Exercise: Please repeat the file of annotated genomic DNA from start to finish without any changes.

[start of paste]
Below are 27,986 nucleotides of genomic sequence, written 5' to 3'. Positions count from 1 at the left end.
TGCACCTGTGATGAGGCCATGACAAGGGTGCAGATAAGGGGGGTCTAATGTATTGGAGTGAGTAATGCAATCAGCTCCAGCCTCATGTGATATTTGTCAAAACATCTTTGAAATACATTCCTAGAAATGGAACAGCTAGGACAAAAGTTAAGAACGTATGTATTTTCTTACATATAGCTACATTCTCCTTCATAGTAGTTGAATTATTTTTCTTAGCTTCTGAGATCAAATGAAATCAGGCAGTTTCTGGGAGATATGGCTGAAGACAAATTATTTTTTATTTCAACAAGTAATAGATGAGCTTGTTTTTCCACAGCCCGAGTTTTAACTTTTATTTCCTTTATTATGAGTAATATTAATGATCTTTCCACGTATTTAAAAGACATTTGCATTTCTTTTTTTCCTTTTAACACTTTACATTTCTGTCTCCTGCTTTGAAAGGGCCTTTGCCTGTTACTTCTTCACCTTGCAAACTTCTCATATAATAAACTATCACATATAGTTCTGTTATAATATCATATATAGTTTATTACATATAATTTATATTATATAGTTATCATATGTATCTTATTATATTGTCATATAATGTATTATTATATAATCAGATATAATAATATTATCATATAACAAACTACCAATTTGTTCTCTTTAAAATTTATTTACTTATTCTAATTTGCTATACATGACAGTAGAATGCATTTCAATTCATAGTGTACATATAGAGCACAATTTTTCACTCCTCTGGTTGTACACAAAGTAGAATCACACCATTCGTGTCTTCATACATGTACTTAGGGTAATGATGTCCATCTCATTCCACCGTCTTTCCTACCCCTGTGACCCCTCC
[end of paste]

Below are 27,986 nucleotides of genomic sequence, written 5' to 3'. Positions count from 1 at the left end.
TGCACCTGTGATGAGGCCATGACAAGGGTGCAGATAAGGGGGGTCTAATGTATTGGAGTGAGTAATGCAATCAGCTCCAGCCTCATGTGATATTTGTCAAAACATCTTTGAAATACATTCCTAGAAATGGAACAGCTAGGACAAAAGTTAAGAACGTATGTATTTTCTTACATATAGCTACATTCTCCTTCATAGTAGTTGAATTATTTTTCTTAGCTTCTGAGATCAAATGAAATCAGGCAGTTTCTGGGAGATATGGCTGAAGACAAATTATTTTTTATTTCAACAAGTAATAGATGAGCTTGTTTTTCCACAGCCCGAGTTTTAACTTTTATTTCCTTTATTATGAGTAATATTAATGATCTTTCCACGTATTTAAAAGACATTTGCATTTCTTTTTTTCCTTTTAACACTTTACATTTCTGTCTCCTGCTTTGAAAGGGCCTTTGCCTGTTACTTCTTCACCTTGCAAACTTCTCATATAATAAACTATCACATATAGTTCTGTTATAATATCATATATAGTTTATTACATATAATTTATATTATATAGTTATCATATGTATCTTATTATATTGTCATATAATGTATTATTATATAATCAGATATAATAATATTATCATATAACAAACTACCAATTTGTTCTCTTTAAAATTTATTTACTTATTCTAATTTGCTATACATGACAGTAGAATGCATTTCAATTCATAGTGTACATATAGAGCACAATTTTTCACTCCTCTGGTTGTACACAAAGTAGAATCACACCATTCGTGTCTTCATACATGTACTTAGGGTAATGATGTCCATCTCATTCCACCGTCTTTCCTACCCCTGTGACCCCTCC